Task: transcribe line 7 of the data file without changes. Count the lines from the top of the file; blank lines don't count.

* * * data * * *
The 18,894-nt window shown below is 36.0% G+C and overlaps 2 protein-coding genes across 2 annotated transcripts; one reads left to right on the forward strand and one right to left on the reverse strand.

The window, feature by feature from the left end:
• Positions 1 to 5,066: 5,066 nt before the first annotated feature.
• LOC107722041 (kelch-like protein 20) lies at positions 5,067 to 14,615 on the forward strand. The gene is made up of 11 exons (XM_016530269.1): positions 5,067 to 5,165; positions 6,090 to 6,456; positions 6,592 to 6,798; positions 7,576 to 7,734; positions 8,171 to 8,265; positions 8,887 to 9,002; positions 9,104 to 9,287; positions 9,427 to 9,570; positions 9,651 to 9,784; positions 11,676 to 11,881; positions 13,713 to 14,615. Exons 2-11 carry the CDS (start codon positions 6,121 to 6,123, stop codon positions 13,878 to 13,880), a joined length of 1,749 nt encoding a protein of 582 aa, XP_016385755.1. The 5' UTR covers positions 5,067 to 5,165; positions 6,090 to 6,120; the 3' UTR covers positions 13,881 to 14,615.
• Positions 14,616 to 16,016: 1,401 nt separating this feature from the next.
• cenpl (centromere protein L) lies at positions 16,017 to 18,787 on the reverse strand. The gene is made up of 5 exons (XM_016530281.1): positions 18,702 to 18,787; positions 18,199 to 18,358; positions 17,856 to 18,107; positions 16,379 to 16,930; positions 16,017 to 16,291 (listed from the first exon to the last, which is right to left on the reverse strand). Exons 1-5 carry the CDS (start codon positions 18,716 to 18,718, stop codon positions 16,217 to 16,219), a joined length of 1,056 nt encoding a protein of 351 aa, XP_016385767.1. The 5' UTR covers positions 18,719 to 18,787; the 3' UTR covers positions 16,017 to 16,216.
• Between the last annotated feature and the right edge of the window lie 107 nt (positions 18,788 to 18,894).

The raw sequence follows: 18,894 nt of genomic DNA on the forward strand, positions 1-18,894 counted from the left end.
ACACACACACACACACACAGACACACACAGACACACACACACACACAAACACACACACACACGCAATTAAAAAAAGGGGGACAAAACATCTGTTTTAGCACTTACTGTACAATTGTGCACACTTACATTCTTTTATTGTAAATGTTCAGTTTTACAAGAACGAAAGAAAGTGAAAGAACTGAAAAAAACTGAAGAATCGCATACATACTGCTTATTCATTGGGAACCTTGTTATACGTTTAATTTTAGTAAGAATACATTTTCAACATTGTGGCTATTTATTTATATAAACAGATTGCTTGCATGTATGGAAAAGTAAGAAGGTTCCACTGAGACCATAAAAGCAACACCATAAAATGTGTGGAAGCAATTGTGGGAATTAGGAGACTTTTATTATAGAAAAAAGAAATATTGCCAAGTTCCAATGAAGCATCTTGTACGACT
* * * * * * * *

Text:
• Between the last annotated feature and the right edge of the window lie 107 nt (positions 18,788 to 18,894).